Hello Troubadourians! A good friend of mine recently posted a question on Facebook: name two talents you always wished you had but just don’t. Probably 95% of the answers were either play an instrument or sing or both. Think about that for a minute. This column is written for, and mostly read by, those of you who play an instrument and sing and perform, at least occasionally. You probably know a lot of other people just like you who play and sing. It probably seems normal to you, doesn’t it? Well, judging by the response to my friend’s question, it’s not really normal at all. As musicians, we tend to hang out with other musicians so a lot of the people we know play and sing. But the truth is that most people don’t play an instrument and, apparently, a lot of them wish they did. Does that make you feel special? It should. No matter how good—or not good—you might think you are, you can do something that many people, people you know, wish that they could do. I’ll bet that even when we’re struggling to play something or to learn something new, we tend to take our playing for granted. Do you ever think about when you hadn’t learned how to play? Most of us started when we were young and, since then, our music has always been a part of our lives. We struggled to play even the simplest things, whether it was in the school band or orchestra, or a neighborhood garage band, and when we finally started making sounds that resembled actual music, it was like the sky opened and we had tapped into something magical.
In the beginning, there was an element of nerdiness for pretty much all of us. While other kids were doing cool things, we were practicing our instrument and taking lessons. For those of us who played band instruments like trumpets, clarinets, and such, the nerdiness probably lasted much longer than we ever thought it would. How many of you remember playing the theme from Hogan’s Heroes? Even piano players had to endure the endless silly songs in our lesson books or learn whatever was the latest movie theme song that either featured or was adapted for the piano. Anyone remember Chariots of Fire? How about Nadia’s Theme? Guitar players had it only a little better… We started with the Mel Bay books, but the nature of the instrument and it’s ubiquitousness in popular music gave us the option to branch out into “cooler” music that we could play on our own. John Denver, Gordon Lightfoot, Jim Croce, the Doobie Brothers, and, ultimately, the Eagles opened the door to my own enlightenment.
Okay, so some of us kept playing and some of us didn’t. It didn’t really matter which instrument we played either. If we had the talent and put in the work, we found a way and a place to play. Some of us even tried to make a living at it. A few succeeded… but that’s not the point of this column. The point is that those of us who persevered and actually gained some skill with our chosen instrument—or instruments—have been able to do something that many people didn’t or couldn’t do. Now, isn’t that worth all of the suffering? I guess the answer would be “that depends…” or “it’s complicated…”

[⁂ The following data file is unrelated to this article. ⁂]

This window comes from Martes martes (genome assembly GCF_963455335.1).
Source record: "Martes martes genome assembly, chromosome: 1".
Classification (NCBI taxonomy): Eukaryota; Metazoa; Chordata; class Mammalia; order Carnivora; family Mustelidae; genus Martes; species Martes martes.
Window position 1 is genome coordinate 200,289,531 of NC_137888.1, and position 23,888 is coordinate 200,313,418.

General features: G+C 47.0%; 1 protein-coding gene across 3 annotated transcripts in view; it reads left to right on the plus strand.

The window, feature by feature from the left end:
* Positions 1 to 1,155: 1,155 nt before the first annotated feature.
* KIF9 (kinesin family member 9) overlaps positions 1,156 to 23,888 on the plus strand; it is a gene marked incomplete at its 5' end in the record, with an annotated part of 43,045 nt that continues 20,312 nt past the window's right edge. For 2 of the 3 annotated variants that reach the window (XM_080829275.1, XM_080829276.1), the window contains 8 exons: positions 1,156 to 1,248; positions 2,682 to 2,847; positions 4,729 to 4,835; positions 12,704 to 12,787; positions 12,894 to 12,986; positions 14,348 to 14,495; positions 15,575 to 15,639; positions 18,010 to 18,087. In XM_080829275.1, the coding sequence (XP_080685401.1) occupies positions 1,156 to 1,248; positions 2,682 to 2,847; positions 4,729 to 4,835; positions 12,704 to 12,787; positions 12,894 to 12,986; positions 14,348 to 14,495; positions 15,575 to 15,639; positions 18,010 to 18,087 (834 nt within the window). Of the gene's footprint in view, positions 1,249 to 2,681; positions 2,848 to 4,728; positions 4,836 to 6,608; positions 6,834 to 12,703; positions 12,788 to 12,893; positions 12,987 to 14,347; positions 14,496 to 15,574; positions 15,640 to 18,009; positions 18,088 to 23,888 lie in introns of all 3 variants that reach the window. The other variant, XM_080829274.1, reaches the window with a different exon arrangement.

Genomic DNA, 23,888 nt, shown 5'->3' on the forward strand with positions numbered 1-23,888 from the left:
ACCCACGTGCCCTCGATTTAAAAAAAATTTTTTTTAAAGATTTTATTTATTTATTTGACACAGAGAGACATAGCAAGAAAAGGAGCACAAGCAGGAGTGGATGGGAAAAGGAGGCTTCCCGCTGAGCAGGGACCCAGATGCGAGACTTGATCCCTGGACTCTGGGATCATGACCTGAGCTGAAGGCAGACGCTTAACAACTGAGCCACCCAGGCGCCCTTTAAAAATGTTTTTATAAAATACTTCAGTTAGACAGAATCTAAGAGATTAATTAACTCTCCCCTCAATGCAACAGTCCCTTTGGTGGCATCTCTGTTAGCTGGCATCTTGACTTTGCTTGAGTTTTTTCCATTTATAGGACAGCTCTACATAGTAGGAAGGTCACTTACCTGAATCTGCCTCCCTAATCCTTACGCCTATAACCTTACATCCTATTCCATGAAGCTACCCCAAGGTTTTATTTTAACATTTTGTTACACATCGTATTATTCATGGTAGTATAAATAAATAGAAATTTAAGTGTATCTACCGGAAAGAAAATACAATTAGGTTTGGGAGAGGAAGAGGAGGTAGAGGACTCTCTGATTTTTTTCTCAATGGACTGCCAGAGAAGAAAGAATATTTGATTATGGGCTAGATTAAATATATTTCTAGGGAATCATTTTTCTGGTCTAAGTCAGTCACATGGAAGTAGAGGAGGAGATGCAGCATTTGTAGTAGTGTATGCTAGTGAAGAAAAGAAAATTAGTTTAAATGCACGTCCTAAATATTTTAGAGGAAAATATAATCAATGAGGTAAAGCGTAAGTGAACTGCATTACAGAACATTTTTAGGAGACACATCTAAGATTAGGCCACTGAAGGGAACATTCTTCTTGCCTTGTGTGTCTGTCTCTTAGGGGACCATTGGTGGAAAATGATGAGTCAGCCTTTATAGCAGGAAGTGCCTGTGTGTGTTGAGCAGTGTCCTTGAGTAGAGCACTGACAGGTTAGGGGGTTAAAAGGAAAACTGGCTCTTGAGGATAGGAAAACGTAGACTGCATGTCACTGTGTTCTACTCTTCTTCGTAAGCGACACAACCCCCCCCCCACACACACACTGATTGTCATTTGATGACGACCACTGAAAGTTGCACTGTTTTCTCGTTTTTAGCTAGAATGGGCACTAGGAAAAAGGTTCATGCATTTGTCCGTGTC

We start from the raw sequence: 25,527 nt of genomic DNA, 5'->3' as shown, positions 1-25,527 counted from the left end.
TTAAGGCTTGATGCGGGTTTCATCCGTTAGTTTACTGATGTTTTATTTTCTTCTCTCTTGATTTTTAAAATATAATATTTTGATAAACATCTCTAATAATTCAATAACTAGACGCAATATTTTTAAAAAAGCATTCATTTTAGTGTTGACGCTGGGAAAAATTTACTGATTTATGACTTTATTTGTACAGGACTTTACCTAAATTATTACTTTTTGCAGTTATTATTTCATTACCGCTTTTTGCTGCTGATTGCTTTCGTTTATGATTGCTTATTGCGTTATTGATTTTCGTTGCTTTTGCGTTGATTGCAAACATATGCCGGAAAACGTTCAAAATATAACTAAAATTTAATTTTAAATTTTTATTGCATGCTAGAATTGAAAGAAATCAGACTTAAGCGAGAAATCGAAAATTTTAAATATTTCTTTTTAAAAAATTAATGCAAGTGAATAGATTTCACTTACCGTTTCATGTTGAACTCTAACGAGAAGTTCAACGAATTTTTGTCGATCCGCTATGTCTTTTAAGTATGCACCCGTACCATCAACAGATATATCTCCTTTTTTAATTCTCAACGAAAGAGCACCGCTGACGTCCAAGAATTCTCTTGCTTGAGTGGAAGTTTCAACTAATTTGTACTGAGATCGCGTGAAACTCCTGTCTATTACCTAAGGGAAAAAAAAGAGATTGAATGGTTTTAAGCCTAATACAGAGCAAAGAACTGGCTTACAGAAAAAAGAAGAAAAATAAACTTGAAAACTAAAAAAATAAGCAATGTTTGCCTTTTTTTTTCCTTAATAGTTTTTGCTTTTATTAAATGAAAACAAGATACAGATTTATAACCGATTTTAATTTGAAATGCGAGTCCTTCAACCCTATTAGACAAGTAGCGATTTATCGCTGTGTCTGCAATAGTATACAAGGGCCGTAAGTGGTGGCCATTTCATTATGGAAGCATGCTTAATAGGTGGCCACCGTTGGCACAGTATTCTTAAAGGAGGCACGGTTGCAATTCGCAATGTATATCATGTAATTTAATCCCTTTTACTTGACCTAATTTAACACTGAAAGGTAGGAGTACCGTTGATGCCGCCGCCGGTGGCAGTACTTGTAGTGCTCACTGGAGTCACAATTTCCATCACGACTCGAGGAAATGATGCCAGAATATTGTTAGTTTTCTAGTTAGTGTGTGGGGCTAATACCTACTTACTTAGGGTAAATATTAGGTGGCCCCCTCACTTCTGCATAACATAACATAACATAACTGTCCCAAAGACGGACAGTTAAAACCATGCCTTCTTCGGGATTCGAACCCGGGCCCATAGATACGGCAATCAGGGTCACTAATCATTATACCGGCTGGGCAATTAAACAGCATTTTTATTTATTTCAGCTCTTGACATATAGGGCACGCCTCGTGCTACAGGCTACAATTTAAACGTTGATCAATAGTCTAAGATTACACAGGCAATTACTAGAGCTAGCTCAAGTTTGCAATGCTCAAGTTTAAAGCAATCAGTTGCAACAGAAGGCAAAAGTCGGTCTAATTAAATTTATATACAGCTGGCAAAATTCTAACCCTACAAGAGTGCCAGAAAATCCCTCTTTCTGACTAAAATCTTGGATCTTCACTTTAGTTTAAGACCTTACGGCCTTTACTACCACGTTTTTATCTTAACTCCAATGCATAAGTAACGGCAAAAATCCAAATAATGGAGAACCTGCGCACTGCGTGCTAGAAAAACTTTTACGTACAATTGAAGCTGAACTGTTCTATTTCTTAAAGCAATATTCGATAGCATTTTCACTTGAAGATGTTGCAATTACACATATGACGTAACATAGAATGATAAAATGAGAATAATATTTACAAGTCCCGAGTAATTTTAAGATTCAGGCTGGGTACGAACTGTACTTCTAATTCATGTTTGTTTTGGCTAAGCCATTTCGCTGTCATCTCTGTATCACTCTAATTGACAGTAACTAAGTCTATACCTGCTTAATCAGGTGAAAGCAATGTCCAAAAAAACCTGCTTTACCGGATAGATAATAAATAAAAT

When I was in grade school, one of my friend’s mom could play the piano just like Floyd Cramer. If you don’t know or remember who Floyd Cramer was, I strongly suggest that you look him up and listen to his music. He invented the bent-note style of piano playing, which became the template for modern keyboard players. My friend’s mom was very impressed that I knew who Floyd Cramer was and I was impressed that she was actually that good. I have no idea if she played professionally or just at home—it never occurred to me to ask—but she had definitely put in the time and work to get good at something quite extraordinary. Of course, I was directly inspired by my Uncle Bob. He was a guitarist in the old-school country style, who actually played semi-professionally. I just thought that everyone had somebody in their life that could play an instrument. It just was… but it obviously isn’t. If you were fortunate enough to be inspired to pick up an instrument and get some sounds out of it, that is truly special. Was it a relative? A friend? Or, as has become legendary for many musicians, the Beatles on the Ed Sullivan Show? Whatever it was, you were moved to make music a part of your life. And have you kept up with it? I know I have. I’ve said it before: people who I haven’t seen for a while ask me if I’m still playing and my answer is always “am I still breathing?” I sort of understand the question, but I’m still always amused by it. I guess I never really realized how rare it is to be able to play and how many people wish they did. And why is that? Is it a lack of inspiration? A lack of effort? Or, tragically, a lack of opportunity? I think I was extremely fortunate to have my Uncle Bob to be my inspiration and my champion. I’m certain that without him my parents would not have supported my musical desires. Whether it’s music in school or from family, it’s vital that anyone who wants to play an instrument gets the opportunity to try. We lose so much when kids are denied access to music through playing an instrument. The regret expressed by those responding to my friend’s post is evidence of that. The guitar was, and is, my salvation from the ordinary world and has led me to many extraordinary experiences that I otherwise wouldn’t have had. I’ve learned so many life lessons through my playing that have served me well far beyond the stage. Lessons that I’ve been able to teach my daughters. They know how to be cool and be a good hang. Funny how that works…
So, when you pick up your instrument, you are doing something special. You’ve invested time into learning how to play and you can entertain, yourself at the very least. And many of you perform for others who enjoy your music. How cool is that?
Need to know? Just ask… Charlie (email@example.com)